Thursday, October 2, 2003

"Cops" producers will be on the lookout for bad behavior while filming on Maui. The hit series is in its 15th season.

‘Cops’ on the lookout
for Maui’s ‘bad boys’

"Bad boys, bad boys
Whatcha gonna do
When Sheriff John Brown come for you ..."

"Cops," the cinema vérité style police series considered a precursor to today's reality show frenzy, is riding along and filming for the next several weeks with Maui Police Department officers during their eight-hour shifts.

The Langley Productions' show which airs on Fox Television began filming Tuesday and will finish around Nov. 20. A producer is scheduled to arrive today.

A camera and sound person will accompany an officer, usually during the evening shift, in no specific area. Because the officers are on duty, they will not receive extra compensation for participating in the production.

The television crew will ride along with several officers during the five-day-a-week filming. MPD's watch commanders selected the officers for the filming assignment but they could also decline.

A meeting was held Tuesday between MPD and production officials to discuss the police department's media policy to prevent interference with officers' duties.

Langley Production officials contacted MPD in June about the filming, which had to be approved by MPD, the mayor's office and Maui County's legal staff.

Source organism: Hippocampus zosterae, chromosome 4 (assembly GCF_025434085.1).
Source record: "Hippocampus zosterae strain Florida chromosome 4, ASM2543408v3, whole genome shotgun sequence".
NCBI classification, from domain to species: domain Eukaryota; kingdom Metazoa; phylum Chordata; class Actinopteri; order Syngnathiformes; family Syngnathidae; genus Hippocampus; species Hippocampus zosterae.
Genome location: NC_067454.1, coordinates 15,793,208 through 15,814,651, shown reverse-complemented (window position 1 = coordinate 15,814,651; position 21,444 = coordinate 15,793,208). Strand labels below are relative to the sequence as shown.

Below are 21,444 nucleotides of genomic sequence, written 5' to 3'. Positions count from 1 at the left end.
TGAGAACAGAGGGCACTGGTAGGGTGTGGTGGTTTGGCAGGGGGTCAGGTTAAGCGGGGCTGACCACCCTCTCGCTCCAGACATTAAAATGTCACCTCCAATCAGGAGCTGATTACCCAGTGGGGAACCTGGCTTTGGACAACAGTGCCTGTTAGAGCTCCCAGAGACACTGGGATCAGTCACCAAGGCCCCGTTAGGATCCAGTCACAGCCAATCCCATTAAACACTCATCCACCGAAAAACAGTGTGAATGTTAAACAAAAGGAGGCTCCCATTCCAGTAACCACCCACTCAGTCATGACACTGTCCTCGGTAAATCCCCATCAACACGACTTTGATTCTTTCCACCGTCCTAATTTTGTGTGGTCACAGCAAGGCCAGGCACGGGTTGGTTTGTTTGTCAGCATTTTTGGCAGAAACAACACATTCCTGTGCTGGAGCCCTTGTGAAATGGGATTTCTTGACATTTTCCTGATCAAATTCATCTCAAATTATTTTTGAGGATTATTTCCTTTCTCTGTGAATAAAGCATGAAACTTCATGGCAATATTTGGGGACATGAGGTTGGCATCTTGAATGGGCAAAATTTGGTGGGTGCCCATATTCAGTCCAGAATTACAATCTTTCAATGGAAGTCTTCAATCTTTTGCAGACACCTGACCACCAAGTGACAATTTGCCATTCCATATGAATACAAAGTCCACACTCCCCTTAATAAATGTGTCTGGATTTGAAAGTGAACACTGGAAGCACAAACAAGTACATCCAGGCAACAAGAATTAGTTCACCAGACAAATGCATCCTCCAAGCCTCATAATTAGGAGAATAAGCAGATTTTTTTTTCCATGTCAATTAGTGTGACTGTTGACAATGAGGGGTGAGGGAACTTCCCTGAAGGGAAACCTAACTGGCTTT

This is not the first time Maui police have been profiled on television. Several years ago, Maui police were featured on "Real Stories of the Highway Patrol," which didn't air in the islands, officers said.

The four-time Emmy Award nominated "Cops" series hit its 500th milestone episode last season, surpassing the records of the classic drama series "Hawaii Five O." "Cops" entered its 15th season this fall.

"Cops" premiered on the FOX network March 11, 1989. The series' cameras have captured barricaded suspects, car chases, undercover drug raids and busts, and a myriad of domestic disputes that offer vivid glimpses into the human condition.

The show has profiled law-enforcement agencies in more than 140 different cities in the United States, Hong Kong, London, Central and South America, Moscow and Leningrad. It was also the first American television program allowed to follow the police in the former Soviet Union.

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